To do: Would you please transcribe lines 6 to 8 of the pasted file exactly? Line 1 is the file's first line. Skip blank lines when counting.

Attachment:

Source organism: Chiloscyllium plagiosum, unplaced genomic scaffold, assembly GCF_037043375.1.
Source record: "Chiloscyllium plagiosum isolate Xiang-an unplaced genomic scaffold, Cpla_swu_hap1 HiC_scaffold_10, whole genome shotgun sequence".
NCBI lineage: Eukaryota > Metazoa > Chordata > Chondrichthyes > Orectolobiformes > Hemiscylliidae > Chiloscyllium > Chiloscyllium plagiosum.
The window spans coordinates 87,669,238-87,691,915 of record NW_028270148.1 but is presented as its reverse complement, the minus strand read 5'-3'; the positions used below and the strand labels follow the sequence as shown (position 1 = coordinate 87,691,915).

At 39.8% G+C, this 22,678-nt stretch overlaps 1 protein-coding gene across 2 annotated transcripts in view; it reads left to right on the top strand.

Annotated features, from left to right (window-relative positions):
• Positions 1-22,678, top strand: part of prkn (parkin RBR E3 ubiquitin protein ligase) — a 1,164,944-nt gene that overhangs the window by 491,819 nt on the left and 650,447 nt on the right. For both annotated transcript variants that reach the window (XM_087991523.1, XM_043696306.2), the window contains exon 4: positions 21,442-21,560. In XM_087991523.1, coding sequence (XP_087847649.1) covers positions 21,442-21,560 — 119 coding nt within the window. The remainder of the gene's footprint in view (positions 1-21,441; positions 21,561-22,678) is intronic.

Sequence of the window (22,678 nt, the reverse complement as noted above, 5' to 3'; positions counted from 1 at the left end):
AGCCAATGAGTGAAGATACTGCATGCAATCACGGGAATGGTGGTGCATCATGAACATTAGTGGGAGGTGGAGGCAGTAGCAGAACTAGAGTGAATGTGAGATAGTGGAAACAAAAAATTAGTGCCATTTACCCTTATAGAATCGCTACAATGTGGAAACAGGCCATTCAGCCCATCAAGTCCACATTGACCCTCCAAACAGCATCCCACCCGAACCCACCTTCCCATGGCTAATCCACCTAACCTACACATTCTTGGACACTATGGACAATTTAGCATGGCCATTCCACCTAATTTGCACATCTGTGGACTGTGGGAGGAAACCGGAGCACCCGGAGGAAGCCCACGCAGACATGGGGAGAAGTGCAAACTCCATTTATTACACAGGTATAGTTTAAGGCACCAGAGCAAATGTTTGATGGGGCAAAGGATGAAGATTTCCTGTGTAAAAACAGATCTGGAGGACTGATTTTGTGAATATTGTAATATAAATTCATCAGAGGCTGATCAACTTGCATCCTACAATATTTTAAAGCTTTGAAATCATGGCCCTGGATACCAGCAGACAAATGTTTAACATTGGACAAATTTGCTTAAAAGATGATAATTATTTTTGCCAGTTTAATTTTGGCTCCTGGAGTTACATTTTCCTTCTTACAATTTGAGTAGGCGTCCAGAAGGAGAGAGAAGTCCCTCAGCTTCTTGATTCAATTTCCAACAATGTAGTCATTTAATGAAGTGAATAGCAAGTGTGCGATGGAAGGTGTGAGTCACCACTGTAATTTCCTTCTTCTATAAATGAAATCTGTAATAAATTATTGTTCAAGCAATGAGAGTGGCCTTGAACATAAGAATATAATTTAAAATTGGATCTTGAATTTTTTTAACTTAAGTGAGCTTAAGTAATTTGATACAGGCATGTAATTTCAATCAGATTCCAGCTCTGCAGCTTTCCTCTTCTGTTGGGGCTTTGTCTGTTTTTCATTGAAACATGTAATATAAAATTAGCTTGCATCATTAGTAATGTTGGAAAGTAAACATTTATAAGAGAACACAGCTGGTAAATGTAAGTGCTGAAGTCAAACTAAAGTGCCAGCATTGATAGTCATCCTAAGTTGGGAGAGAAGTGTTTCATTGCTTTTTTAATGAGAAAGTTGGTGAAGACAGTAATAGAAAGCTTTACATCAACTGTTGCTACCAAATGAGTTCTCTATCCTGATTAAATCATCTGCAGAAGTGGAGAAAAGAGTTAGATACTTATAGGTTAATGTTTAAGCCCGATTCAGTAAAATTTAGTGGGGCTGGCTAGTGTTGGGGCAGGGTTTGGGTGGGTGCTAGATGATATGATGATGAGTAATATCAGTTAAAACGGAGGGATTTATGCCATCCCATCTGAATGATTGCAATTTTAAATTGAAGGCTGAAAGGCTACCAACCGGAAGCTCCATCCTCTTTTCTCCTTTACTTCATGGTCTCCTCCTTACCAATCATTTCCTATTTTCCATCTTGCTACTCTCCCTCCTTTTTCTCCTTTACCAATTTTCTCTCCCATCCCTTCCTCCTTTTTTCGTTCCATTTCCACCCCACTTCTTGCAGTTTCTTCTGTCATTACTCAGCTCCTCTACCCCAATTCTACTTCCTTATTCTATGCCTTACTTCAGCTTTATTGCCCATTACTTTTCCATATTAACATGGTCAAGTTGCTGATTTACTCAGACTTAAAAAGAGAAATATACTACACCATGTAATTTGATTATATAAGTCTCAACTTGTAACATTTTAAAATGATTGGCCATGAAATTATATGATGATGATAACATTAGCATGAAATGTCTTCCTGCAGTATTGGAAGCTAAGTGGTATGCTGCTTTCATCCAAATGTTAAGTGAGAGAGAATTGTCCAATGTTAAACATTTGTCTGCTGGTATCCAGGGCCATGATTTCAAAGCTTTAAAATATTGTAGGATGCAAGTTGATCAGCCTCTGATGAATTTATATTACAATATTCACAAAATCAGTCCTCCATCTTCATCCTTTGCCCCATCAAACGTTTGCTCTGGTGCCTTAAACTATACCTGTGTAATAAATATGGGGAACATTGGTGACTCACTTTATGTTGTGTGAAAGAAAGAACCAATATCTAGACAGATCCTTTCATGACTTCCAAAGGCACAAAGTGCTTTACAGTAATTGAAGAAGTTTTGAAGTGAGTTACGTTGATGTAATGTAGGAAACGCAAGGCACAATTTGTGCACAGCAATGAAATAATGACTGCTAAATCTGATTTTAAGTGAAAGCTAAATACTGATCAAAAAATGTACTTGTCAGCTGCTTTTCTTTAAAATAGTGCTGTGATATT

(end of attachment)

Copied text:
Annotated features, from left to right (window-relative positions):
• Positions 1-22,678, top strand: part of prkn (parkin RBR E3 ubiquitin protein ligase) — a 1,164,944-nt gene that overhangs the window by 491,819 nt on the left and 650,447 nt on the right. For both annotated transcript variants that reach the window (XM_087991523.1, XM_043696306.2), the window contains exon 4: positions 21,442-21,560. In XM_087991523.1, coding sequence (XP_087847649.1) covers positions 21,442-21,560 — 119 coding nt within the window. The remainder of the gene's footprint in view (positions 1-21,441; positions 21,561-22,678) is intronic.

Sequence of the window (22,678 nt, the reverse complement as noted above, 5' to 3'; positions counted from 1 at the left end):